Sputniknews (radio) asked Ray to comment on the childish comments of former Acting Director of the CIA, Michael Morell, who told Charlie Rose on August 8 he (Morell) wanted to “make the Iranians pay a price in Syria. … make the Russians pay a price in Syria.” I am not making this up. Here’s how that segment went:
Rose: “We make them pay the price by killing Russians?”
Rose: “And killing Iranians?”
Morell: “Yes … You don’t tell the world about it. … But you make sure they know it in Moscow and Tehran.”
Here is Ray’s interview: (5 minutes)
What excellent adventure earned Morell his latest appearance with Charlie Rose? An August 5 NY Times op-ed titled “I ran the C.I.A. Now I’m Endorsing Hillary Clinton.”
Peabody award winner Rose having made no secret of how much he admires the glib, smooth-talking Morell, performed true to form. Indeed, he has interviewed him every other month, on average, over the past two years. This interview, though, is a must for those interested in gauging the caliber of bureaucrats that have bubbled to the top of CIA since the disastrous tenure of George Tenet (sorry, the interview goes on and on for 46 minutes).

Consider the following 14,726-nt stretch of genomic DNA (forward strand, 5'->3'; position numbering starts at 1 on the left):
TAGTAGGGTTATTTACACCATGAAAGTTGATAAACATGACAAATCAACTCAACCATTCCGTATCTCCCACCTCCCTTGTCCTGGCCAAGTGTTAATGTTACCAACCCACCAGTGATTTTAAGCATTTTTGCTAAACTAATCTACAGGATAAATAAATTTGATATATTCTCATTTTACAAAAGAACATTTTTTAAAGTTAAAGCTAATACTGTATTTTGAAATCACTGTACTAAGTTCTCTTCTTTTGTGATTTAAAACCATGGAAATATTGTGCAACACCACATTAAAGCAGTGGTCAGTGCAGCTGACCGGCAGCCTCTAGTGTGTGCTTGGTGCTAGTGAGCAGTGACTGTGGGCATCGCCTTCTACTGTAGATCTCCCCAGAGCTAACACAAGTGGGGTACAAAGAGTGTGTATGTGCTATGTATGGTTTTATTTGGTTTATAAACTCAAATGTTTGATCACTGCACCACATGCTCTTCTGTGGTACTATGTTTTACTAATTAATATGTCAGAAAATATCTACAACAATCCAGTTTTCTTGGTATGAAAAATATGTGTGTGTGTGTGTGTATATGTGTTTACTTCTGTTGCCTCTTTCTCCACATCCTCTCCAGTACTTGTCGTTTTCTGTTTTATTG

A Heavy Duty
Such interviews are a burden for unreconstructed, fact-based analysts of the old school. In a word, they are required to watch them, just as they must plow through the turgid prose of “tell-it-all” memoirs. But due diligence can sometimes harvest an occasional grain of wheat among the chaff.
For example, George W. Bush’s memoir, Decision Points, included a passage the former president seems to have written himself. Was Bush relieved to learn, just 15 months before he left office, the “high-confidence,” unanimous judgment of the U.S. intelligence community that Iran had stopped working on a nuclear weapon in 2003 and had not resumed work on such weapons? No way! In his memoir he complains bitterly that this judgment in that key 2007 National Intelligence Estimate “tied my hands on the military side. … After the NIE, how could I possibly explain using the military to destroy the nuclear facilities of a country the intelligence community said had no active nuclear weapons program?” No, I am not making this up. He wrote that.
In his memoir, At the Center of the Storm: My Years at the CIA, CIA Director George Tenet described Michael Morell, whom he picked to be CIA’s briefer of President George W. Bush, in these terms: “Wiry, youthful looking, and extremely bright, Mike speaks in staccato-like bursts that get to the bottom line very quickly. He and George Bush hit it off almost immediately. Mike was the perfect guy for us to have by the commander-in-chief’s side.”